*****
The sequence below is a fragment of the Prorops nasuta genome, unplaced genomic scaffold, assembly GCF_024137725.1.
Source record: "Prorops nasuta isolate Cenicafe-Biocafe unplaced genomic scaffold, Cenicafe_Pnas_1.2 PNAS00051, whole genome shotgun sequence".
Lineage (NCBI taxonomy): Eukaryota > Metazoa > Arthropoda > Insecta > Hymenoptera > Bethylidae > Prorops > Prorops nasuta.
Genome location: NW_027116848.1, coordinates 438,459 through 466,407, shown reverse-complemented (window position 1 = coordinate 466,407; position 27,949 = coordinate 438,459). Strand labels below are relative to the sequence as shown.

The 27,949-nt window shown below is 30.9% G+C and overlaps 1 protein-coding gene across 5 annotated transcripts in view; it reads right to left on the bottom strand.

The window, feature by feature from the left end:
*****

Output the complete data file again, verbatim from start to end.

The sequence below is a fragment of the Prorops nasuta genome, unplaced genomic scaffold, assembly GCF_024137725.1.
Source record: "Prorops nasuta isolate Cenicafe-Biocafe unplaced genomic scaffold, Cenicafe_Pnas_1.2 PNAS00051, whole genome shotgun sequence".
Lineage (NCBI taxonomy): Eukaryota > Metazoa > Arthropoda > Insecta > Hymenoptera > Bethylidae > Prorops > Prorops nasuta.
Genome location: NW_027116848.1, coordinates 438,459 through 466,407, shown reverse-complemented (window position 1 = coordinate 466,407; position 27,949 = coordinate 438,459). Strand labels below are relative to the sequence as shown.

The 27,949-nt window shown below is 30.9% G+C and overlaps 1 protein-coding gene across 5 annotated transcripts in view; it reads right to left on the bottom strand.

The window, feature by feature from the left end: